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Thirst

Also known as Thirst Increased and Thirst Increase

Thirst is the craving for fluids, resulting in the basic instinct of animals to drink. It is an essential mechanism involved in fluid balance. It arises from a lack of fluids or an increase in the concentration of certain osmolites, such as salt. If the water volume of the body falls below a certain threshold or the osmolite concentration becomes too high, the brain signals thirst.

Source: Wikipedia

What causes it?

The most common causes of thirst are diabetes, diabetic ketoacidosis, and hypothyroidism. Other possible causes, such as personality disorder, are more rare.


What might my doctor prescribe?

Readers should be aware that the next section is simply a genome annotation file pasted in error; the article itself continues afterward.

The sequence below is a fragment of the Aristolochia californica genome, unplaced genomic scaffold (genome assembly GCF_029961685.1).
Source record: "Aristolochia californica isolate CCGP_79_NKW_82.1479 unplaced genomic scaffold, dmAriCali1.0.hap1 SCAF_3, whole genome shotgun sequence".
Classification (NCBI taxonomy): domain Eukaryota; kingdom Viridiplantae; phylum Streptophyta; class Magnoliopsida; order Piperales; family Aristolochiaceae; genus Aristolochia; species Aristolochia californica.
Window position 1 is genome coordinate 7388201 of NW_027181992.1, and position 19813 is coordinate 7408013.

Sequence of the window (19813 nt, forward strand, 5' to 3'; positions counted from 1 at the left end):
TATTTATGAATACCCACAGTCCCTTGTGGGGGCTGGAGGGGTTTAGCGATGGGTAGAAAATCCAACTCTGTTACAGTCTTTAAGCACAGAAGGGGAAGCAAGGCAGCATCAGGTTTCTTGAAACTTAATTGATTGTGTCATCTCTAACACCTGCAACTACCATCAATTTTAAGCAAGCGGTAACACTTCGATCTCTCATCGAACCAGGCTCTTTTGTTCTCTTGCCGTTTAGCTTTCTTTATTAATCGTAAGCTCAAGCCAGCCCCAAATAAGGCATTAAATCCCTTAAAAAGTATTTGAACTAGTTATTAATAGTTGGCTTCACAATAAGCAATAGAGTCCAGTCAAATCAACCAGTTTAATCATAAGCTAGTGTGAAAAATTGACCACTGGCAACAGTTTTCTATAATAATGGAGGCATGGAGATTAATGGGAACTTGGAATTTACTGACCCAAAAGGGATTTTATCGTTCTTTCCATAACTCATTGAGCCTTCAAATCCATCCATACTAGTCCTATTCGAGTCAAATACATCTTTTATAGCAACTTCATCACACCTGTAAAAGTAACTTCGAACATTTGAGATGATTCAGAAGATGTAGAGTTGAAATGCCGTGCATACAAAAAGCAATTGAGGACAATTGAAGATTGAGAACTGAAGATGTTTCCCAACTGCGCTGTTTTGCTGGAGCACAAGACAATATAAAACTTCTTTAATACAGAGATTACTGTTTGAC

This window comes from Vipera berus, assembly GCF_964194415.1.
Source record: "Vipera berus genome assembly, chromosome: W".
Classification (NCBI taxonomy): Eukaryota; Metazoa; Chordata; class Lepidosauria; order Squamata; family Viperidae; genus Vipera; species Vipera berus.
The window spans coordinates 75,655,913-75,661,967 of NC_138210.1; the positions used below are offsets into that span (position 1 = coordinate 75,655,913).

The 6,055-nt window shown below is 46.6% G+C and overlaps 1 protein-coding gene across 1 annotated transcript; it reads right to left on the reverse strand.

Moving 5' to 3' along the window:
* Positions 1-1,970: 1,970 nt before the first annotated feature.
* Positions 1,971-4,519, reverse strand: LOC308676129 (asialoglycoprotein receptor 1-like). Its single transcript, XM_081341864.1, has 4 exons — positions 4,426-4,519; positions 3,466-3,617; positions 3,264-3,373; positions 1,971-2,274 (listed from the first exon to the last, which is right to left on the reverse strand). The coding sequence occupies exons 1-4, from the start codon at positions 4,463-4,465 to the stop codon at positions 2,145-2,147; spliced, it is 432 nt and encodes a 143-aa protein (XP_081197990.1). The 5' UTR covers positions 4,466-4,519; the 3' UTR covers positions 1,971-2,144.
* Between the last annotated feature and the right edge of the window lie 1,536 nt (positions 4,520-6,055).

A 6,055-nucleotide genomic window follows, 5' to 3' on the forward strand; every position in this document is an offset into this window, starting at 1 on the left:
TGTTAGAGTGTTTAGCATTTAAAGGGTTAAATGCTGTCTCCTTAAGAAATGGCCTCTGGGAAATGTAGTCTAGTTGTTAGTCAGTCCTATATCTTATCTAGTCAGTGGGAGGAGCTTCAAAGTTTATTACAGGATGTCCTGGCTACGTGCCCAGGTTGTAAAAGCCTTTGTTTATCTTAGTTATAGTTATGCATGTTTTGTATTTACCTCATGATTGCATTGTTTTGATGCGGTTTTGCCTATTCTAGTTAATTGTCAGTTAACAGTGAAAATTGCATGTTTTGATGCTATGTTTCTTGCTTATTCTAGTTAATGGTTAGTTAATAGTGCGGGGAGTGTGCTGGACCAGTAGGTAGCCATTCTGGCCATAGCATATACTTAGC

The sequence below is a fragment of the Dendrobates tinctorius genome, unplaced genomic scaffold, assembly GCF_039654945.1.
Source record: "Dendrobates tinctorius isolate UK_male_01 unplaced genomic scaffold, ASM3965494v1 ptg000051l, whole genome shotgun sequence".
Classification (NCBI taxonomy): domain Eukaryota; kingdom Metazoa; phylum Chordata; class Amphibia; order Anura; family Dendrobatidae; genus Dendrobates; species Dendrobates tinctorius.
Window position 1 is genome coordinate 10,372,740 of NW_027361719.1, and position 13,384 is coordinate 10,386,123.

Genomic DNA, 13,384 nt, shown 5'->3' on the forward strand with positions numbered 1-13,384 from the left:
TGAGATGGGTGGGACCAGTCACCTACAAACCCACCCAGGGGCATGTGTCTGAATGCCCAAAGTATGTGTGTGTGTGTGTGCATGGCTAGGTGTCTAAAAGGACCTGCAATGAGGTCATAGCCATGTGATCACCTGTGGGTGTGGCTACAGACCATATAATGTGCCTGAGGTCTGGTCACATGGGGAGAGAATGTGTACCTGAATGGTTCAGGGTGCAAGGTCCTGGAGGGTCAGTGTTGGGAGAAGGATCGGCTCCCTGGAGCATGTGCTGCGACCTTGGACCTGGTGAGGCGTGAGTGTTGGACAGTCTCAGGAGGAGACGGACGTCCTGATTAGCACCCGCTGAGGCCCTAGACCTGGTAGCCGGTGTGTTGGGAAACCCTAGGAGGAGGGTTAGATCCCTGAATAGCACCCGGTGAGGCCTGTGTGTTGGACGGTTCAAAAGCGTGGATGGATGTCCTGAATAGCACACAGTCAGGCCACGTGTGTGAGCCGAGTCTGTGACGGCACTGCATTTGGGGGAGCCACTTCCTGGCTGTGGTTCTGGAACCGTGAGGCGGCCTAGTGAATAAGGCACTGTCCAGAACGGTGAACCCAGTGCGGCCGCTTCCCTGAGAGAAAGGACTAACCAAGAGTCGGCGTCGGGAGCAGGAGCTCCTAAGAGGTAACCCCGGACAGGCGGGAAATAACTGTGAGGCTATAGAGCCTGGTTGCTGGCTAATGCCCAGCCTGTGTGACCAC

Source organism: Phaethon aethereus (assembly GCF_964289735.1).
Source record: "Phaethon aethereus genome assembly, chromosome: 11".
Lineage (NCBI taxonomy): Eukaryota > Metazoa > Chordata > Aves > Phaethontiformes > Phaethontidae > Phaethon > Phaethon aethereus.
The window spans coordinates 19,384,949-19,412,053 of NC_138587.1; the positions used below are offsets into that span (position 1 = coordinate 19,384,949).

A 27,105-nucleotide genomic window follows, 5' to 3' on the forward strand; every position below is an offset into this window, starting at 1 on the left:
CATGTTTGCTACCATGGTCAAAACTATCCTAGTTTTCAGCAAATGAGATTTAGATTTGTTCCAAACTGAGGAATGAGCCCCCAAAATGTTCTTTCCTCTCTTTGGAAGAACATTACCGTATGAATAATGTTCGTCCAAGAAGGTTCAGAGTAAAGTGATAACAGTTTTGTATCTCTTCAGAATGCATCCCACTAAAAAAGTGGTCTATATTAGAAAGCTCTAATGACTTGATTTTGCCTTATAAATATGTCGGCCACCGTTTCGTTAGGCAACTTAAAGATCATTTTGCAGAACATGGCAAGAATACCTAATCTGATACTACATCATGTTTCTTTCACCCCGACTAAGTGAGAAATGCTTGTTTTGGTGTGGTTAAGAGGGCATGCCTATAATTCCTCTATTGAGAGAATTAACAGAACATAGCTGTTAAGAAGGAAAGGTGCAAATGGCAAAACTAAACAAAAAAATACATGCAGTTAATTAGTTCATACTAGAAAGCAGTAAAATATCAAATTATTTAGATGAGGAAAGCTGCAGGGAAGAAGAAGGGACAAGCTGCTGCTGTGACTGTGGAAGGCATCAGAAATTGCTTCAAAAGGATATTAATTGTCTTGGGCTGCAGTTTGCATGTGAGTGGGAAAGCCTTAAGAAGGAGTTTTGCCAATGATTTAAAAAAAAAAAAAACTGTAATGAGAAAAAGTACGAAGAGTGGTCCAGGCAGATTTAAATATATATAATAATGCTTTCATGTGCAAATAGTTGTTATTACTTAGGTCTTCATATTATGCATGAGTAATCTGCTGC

Common Tests and Procedures

Patients with thirst often receive hematologic tests, glucose measurement, urinalysis, complete blood count, intravenous fluid replacement, electrolytes panel, kidney function tests and plain x-ray .

Common Medications

The most commonly prescribed drugs for patients with thirst include insulin, insulin glargine (lantus), glyburide, insulin, aspart, human (novolog), rosiglitazone (avandia), dyphylline / guaifenesin, insulin, glulisine, human (apidra), fluoxetine / olanzapine, sodium phosphate, dalteparin (fragmin), zinc sulfate, exenatide (byetta) and hydrochlorothiazide / irbesartan .

Who is at risk?

Groups of people at highest risk for thirst include age 1-4 years race/ethnicity = black. On the other hand, age < 1 years almost never get thirst.

Age

< 1 years
0.0x
1-4 years
1.6x
5-14 years
1.4x
15-29 years
0.8x
30-44 years
1.0x
45-59 years
1.3x
60-74 years
0.8x
75+ years
0.6x

Sex

Male
1.4x
Female
0.7x

Race/Ethnicity

Black
1.9x
Hispanic
0.5x
White
0.9x
Other
0.7x
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